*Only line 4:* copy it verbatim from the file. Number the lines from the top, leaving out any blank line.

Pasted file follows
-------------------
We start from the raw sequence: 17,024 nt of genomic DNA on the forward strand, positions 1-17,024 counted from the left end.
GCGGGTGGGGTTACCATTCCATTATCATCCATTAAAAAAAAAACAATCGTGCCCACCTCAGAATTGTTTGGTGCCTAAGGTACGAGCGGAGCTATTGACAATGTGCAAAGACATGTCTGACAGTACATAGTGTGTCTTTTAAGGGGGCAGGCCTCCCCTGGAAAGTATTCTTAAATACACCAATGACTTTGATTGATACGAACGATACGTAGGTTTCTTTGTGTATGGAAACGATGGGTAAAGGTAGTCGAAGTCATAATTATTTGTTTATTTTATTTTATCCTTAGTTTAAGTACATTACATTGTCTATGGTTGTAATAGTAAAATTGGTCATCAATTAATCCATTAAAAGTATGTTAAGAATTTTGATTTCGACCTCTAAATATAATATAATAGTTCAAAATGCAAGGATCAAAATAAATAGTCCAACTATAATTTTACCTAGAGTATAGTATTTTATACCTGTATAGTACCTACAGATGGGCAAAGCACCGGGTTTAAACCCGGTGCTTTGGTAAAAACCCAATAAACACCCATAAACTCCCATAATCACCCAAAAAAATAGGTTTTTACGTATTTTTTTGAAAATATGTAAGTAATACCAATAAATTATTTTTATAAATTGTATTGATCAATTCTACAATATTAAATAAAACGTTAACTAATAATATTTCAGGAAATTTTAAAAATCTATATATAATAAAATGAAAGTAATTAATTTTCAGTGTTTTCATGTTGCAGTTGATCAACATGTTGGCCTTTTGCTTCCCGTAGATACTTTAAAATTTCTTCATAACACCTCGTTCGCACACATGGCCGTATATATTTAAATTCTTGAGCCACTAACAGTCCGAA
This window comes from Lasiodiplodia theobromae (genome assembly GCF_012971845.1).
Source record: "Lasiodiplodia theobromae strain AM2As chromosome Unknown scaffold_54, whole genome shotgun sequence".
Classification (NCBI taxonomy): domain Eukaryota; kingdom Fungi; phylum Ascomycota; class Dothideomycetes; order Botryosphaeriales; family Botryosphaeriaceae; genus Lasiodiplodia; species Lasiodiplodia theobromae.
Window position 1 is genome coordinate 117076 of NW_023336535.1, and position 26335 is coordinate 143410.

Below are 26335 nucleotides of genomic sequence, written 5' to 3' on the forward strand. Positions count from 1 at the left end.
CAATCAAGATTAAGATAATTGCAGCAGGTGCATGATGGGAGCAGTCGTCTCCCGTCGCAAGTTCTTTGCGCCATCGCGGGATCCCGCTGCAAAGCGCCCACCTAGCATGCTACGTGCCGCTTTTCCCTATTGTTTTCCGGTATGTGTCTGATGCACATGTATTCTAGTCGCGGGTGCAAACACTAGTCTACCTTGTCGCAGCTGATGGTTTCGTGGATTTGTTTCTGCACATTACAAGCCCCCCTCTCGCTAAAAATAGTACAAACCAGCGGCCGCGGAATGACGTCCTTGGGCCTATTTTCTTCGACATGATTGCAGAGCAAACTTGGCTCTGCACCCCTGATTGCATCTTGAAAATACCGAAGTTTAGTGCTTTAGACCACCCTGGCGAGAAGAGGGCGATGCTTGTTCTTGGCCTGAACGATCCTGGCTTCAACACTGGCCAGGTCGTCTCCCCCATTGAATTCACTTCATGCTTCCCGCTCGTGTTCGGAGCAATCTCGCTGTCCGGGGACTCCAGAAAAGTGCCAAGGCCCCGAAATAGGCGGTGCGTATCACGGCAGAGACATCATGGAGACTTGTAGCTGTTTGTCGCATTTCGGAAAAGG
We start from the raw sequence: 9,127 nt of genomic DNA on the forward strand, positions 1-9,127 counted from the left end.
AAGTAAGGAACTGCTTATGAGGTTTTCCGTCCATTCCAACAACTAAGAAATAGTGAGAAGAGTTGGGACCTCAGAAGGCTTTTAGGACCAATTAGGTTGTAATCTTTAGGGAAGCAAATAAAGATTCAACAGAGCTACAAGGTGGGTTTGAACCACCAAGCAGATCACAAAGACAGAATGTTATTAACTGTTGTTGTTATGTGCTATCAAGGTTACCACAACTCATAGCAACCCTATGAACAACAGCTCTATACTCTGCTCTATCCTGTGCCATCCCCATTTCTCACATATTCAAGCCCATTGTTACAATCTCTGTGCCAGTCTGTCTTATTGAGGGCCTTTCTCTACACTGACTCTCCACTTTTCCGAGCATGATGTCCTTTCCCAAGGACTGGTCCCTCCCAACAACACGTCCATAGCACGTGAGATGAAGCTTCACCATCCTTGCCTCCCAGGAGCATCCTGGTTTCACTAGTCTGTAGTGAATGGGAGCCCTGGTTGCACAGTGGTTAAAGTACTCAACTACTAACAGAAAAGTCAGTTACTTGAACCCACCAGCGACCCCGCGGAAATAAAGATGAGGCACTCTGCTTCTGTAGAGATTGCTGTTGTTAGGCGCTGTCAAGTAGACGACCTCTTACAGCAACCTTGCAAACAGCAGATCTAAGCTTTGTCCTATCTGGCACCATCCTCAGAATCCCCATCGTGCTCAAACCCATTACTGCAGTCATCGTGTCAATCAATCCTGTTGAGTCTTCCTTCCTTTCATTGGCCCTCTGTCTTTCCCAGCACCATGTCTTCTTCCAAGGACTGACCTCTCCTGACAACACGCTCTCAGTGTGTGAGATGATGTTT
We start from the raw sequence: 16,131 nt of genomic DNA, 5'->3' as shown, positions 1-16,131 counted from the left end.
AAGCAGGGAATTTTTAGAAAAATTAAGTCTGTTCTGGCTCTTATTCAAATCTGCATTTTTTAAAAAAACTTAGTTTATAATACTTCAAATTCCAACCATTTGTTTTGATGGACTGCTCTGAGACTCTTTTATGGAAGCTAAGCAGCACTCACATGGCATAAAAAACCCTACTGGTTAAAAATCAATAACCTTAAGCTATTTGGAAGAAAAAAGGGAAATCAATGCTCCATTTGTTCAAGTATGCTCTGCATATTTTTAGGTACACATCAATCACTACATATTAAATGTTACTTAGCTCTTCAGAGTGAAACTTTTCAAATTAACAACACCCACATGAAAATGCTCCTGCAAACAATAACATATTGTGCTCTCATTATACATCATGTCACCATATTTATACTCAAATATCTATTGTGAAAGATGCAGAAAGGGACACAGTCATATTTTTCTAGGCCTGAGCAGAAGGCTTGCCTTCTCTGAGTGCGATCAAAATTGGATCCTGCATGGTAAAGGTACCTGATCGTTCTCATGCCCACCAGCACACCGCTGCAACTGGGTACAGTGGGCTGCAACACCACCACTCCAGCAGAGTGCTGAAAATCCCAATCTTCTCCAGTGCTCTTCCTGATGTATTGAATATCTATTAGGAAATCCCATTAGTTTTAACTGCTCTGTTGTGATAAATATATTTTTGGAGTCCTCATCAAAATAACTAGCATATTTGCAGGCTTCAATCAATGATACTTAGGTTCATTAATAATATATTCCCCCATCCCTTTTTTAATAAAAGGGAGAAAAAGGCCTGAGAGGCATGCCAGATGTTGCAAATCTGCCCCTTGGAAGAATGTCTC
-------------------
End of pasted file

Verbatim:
Source record: "Lasiodiplodia theobromae strain AM2As chromosome Unknown scaffold_54, whole genome shotgun sequence".